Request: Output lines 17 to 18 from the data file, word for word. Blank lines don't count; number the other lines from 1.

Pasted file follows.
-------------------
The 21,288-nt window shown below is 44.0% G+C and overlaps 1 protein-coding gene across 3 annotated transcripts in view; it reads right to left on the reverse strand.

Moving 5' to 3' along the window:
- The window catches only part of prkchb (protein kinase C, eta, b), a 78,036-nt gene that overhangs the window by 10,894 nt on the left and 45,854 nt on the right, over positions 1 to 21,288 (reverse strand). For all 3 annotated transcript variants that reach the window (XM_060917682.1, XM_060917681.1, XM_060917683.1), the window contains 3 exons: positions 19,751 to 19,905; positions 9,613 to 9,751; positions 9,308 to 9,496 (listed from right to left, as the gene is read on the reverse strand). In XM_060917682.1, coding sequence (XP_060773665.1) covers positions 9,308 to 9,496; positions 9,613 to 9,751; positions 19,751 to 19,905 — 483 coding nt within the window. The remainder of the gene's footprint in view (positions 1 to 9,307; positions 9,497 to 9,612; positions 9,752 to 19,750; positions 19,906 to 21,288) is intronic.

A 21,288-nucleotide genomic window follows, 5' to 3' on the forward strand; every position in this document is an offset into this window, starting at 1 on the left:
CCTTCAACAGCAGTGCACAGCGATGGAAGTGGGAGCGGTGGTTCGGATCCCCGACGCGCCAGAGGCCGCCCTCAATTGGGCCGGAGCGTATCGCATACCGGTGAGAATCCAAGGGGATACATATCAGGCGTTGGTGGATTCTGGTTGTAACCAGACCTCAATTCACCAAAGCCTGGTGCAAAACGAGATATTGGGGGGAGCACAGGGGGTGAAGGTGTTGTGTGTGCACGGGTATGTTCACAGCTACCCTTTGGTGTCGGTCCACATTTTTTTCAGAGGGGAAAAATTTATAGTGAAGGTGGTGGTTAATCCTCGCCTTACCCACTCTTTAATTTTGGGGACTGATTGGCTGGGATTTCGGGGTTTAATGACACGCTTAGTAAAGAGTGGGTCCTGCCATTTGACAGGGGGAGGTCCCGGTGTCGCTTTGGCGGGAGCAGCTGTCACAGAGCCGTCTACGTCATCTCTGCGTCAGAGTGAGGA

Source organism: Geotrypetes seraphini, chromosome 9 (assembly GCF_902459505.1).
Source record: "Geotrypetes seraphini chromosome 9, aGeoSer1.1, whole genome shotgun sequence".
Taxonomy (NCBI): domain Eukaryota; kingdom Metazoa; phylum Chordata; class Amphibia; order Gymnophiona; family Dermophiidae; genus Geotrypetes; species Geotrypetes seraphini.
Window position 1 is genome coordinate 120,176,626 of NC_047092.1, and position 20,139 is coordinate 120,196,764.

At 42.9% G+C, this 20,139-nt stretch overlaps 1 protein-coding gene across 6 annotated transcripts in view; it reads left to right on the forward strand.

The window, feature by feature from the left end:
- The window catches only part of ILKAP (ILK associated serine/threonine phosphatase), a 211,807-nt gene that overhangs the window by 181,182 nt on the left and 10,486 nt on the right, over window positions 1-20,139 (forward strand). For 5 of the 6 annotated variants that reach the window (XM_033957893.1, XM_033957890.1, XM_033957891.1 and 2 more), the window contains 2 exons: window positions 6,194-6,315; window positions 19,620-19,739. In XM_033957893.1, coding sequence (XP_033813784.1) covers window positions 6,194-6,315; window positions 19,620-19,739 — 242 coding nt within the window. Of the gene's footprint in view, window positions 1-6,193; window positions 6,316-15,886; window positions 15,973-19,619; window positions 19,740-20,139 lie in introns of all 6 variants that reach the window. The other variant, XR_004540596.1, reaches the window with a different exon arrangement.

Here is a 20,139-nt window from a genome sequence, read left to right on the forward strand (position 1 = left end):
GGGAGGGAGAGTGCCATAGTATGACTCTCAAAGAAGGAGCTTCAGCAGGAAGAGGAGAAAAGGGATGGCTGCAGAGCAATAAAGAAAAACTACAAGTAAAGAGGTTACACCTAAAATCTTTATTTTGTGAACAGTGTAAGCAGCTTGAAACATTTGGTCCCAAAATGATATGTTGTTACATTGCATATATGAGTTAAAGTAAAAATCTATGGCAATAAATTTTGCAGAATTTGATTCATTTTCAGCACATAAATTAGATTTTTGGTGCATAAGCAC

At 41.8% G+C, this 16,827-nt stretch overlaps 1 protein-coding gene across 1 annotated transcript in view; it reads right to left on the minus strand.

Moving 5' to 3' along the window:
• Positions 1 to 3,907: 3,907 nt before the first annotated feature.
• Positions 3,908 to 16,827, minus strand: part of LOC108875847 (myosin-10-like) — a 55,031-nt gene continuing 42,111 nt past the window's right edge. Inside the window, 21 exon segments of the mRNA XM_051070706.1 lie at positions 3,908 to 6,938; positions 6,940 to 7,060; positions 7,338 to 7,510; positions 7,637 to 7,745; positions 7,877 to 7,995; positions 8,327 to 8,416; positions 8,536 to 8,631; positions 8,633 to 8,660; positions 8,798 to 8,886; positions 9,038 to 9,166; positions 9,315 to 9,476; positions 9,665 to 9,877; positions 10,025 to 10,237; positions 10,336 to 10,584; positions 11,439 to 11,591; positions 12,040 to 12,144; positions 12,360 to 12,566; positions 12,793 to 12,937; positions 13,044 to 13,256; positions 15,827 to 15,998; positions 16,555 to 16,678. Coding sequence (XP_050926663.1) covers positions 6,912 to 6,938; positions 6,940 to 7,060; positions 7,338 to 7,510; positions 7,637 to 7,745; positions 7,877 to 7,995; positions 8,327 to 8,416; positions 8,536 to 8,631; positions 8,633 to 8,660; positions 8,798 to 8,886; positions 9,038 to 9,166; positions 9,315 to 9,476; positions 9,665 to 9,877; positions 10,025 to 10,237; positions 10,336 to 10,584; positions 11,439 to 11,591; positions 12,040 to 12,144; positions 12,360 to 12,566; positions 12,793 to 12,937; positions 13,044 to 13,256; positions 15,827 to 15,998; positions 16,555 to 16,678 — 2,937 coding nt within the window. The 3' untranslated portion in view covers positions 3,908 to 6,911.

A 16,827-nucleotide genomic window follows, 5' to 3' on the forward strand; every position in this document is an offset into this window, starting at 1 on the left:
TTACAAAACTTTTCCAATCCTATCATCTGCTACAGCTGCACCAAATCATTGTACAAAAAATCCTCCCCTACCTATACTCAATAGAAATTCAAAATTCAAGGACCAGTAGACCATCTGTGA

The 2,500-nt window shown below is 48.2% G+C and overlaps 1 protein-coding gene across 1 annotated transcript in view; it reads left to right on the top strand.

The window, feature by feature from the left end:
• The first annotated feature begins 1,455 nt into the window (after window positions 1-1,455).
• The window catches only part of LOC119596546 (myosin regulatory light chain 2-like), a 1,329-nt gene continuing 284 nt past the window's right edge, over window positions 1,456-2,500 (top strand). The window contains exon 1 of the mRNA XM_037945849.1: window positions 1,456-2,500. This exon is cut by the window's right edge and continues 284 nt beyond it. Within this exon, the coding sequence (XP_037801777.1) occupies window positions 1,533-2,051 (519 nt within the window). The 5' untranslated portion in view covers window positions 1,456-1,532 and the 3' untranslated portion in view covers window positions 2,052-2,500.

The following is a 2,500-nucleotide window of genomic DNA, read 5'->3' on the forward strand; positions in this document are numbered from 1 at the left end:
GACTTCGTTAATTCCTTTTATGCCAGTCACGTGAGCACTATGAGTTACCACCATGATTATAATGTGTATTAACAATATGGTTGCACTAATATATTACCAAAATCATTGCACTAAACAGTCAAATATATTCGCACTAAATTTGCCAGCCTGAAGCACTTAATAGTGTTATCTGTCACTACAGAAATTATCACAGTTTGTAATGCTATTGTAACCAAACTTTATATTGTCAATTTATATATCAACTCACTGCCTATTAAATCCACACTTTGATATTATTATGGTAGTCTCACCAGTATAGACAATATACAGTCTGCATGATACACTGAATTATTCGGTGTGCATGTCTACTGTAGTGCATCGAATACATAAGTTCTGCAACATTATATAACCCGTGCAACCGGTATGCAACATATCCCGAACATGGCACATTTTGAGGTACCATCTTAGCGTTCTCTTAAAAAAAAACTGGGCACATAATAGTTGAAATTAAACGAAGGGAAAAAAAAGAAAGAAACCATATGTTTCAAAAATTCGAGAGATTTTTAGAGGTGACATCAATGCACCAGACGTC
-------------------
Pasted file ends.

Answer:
• Positions 1 to 3,907: 3,907 nt before the first annotated feature.
• Positions 3,908 to 16,827, minus strand: part of LOC108875847 (myosin-10-like) — a 55,031-nt gene continuing 42,111 nt past the window's right edge. Inside the window, 21 exon segments of the mRNA XM_051070706.1 lie at positions 3,908 to 6,938; positions 6,940 to 7,060; positions 7,338 to 7,510; positions 7,637 to 7,745; positions 7,877 to 7,995; positions 8,327 to 8,416; positions 8,536 to 8,631; positions 8,633 to 8,660; positions 8,798 to 8,886; positions 9,038 to 9,166; positions 9,315 to 9,476; positions 9,665 to 9,877; positions 10,025 to 10,237; positions 10,336 to 10,584; positions 11,439 to 11,591; positions 12,040 to 12,144; positions 12,360 to 12,566; positions 12,793 to 12,937; positions 13,044 to 13,256; positions 15,827 to 15,998; positions 16,555 to 16,678. Coding sequence (XP_050926663.1) covers positions 6,912 to 6,938; positions 6,940 to 7,060; positions 7,338 to 7,510; positions 7,637 to 7,745; positions 7,877 to 7,995; positions 8,327 to 8,416; positions 8,536 to 8,631; positions 8,633 to 8,660; positions 8,798 to 8,886; positions 9,038 to 9,166; positions 9,315 to 9,476; positions 9,665 to 9,877; positions 10,025 to 10,237; positions 10,336 to 10,584; positions 11,439 to 11,591; positions 12,040 to 12,144; positions 12,360 to 12,566; positions 12,793 to 12,937; positions 13,044 to 13,256; positions 15,827 to 15,998; positions 16,555 to 16,678 — 2,937 coding nt within the window. The 3' untranslated portion in view covers positions 3,908 to 6,911.